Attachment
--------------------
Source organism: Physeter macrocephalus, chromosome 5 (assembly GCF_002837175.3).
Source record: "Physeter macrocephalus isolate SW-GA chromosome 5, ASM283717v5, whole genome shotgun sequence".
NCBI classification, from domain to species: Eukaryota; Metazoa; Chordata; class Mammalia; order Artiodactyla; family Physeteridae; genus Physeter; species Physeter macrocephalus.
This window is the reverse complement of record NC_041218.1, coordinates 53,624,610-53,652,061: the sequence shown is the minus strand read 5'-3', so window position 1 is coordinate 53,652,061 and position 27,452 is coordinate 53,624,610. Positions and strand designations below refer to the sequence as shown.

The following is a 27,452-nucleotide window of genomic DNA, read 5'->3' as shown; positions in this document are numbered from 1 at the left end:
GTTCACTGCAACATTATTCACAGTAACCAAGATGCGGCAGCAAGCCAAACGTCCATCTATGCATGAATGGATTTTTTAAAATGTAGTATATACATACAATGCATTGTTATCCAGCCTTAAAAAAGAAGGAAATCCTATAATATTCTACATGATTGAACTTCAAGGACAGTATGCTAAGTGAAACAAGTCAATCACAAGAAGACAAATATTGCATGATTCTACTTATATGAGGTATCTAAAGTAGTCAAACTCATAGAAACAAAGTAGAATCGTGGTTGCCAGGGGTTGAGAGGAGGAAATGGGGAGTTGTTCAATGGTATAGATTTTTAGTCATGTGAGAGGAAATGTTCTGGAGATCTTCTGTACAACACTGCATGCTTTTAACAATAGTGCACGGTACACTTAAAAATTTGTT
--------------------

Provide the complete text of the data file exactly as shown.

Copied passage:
Source organism: Physeter macrocephalus, chromosome 5 (assembly GCF_002837175.3).
Source record: "Physeter macrocephalus isolate SW-GA chromosome 5, ASM283717v5, whole genome shotgun sequence".
NCBI classification, from domain to species: Eukaryota; Metazoa; Chordata; class Mammalia; order Artiodactyla; family Physeteridae; genus Physeter; species Physeter macrocephalus.
This window is the reverse complement of record NC_041218.1, coordinates 53,624,610-53,652,061: the sequence shown is the minus strand read 5'-3', so window position 1 is coordinate 53,652,061 and position 27,452 is coordinate 53,624,610. Positions and strand designations below refer to the sequence as shown.

The following is a 27,452-nucleotide window of genomic DNA, read 5'->3' as shown; positions in this document are numbered from 1 at the left end:
GTTCACTGCAACATTATTCACAGTAACCAAGATGCGGCAGCAAGCCAAACGTCCATCTATGCATGAATGGATTTTTTAAAATGTAGTATATACATACAATGCATTGTTATCCAGCCTTAAAAAAGAAGGAAATCCTATAATATTCTACATGATTGAACTTCAAGGACAGTATGCTAAGTGAAACAAGTCAATCACAAGAAGACAAATATTGCATGATTCTACTTATATGAGGTATCTAAAGTAGTCAAACTCATAGAAACAAAGTAGAATCGTGGTTGCCAGGGGTTGAGAGGAGGAAATGGGGAGTTGTTCAATGGTATAGATTTTTAGTCATGTGAGAGGAAATGTTCTGGAGATCTTCTGTACAACACTGCATGCTTTTAACAATAGTGCACGGTACACTTAAAAATTTGTT